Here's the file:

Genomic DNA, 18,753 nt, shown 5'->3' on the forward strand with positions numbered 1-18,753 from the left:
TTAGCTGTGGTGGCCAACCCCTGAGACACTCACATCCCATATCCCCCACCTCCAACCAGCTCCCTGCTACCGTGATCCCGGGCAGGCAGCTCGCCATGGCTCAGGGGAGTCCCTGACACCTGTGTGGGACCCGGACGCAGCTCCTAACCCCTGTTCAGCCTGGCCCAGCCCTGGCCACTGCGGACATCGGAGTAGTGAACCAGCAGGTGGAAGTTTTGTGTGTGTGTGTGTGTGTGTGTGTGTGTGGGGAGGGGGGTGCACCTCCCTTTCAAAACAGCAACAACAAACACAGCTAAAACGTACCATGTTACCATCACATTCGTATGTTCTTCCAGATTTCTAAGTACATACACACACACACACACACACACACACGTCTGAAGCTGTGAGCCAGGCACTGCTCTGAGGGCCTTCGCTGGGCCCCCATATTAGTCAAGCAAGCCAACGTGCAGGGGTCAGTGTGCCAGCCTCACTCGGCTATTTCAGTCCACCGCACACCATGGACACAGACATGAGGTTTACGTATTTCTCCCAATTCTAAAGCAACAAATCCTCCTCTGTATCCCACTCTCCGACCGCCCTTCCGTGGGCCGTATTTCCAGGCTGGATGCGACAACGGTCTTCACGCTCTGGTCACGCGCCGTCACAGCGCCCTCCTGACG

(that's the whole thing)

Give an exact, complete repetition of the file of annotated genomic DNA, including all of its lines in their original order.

Genomic DNA, 18,753 nt, shown 5'->3' on the forward strand with positions numbered 1-18,753 from the left:
TTAGCTGTGGTGGCCAACCCCTGAGACACTCACATCCCATATCCCCCACCTCCAACCAGCTCCCTGCTACCGTGATCCCGGGCAGGCAGCTCGCCATGGCTCAGGGGAGTCCCTGACACCTGTGTGGGACCCGGACGCAGCTCCTAACCCCTGTTCAGCCTGGCCCAGCCCTGGCCACTGCGGACATCGGAGTAGTGAACCAGCAGGTGGAAGTTTTGTGTGTGTGTGTGTGTGTGTGTGTGTGTGGGGAGGGGGGTGCACCTCCCTTTCAAAACAGCAACAACAAACACAGCTAAAACGTACCATGTTACCATCACATTCGTATGTTCTTCCAGATTTCTAAGTACATACACACACACACACACACACACACACGTCTGAAGCTGTGAGCCAGGCACTGCTCTGAGGGCCTTCGCTGGGCCCCCATATTAGTCAAGCAAGCCAACGTGCAGGGGTCAGTGTGCCAGCCTCACTCGGCTATTTCAGTCCACCGCACACCATGGACACAGACATGAGGTTTACGTATTTCTCCCAATTCTAAAGCAACAAATCCTCCTCTGTATCCCACTCTCCGACCGCCCTTCCGTGGGCCGTATTTCCAGGCTGGATGCGACAACGGTCTTCACGCTCTGGTCACGCGCCGTCACAGCGCCCTCCTGACG